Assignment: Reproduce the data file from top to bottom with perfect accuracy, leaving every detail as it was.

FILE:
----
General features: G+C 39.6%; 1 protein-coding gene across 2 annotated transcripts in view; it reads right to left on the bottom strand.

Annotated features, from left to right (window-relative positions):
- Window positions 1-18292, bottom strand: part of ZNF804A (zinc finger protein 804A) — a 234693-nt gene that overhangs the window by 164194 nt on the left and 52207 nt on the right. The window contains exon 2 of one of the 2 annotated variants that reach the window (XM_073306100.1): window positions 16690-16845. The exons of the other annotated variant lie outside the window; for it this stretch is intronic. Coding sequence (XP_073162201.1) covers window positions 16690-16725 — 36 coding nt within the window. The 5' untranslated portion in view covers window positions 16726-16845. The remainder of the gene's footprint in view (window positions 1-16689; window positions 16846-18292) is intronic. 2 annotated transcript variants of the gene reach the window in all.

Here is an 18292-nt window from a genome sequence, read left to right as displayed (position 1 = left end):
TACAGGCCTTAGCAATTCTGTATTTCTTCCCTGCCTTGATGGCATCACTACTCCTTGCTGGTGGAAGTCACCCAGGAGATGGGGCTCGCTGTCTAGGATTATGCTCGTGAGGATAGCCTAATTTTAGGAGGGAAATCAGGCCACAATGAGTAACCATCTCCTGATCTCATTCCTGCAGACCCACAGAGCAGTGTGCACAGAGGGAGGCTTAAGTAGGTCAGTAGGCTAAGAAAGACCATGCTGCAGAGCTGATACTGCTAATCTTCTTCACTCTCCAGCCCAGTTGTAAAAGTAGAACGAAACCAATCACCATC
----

General features: G+C 39.6%; 1 protein-coding gene across 2 annotated transcripts in view; it reads right to left on the bottom strand.

Annotated features, from left to right (window-relative positions):
- Window positions 1-18292, bottom strand: part of ZNF804A (zinc finger protein 804A) — a 234693-nt gene that overhangs the window by 164194 nt on the left and 52207 nt on the right. The window contains exon 2 of one of the 2 annotated variants that reach the window (XM_073306100.1): window positions 16690-16845. The exons of the other annotated variant lie outside the window; for it this stretch is intronic. Coding sequence (XP_073162201.1) covers window positions 16690-16725 — 36 coding nt within the window. The 5' untranslated portion in view covers window positions 16726-16845. The remainder of the gene's footprint in view (window positions 1-16689; window positions 16846-18292) is intronic. 2 annotated transcript variants of the gene reach the window in all.

Here is an 18292-nt window from a genome sequence, read left to right as displayed (position 1 = left end):
TACAGGCCTTAGCAATTCTGTATTTCTTCCCTGCCTTGATGGCATCACTACTCCTTGCTGGTGGAAGTCACCCAGGAGATGGGGCTCGCTGTCTAGGATTATGCTCGTGAGGATAGCCTAATTTTAGGAGGGAAATCAGGCCACAATGAGTAACCATCTCCTGATCTCATTCCTGCAGACCCACAGAGCAGTGTGCACAGAGGGAGGCTTAAGTAGGTCAGTAGGCTAAGAAAGACCATGCTGCAGAGCTGATACTGCTAATCTTCTTCACTCTCCAGCCCAGTTGTAAAAGTAGAACGAAACCAATCACCATC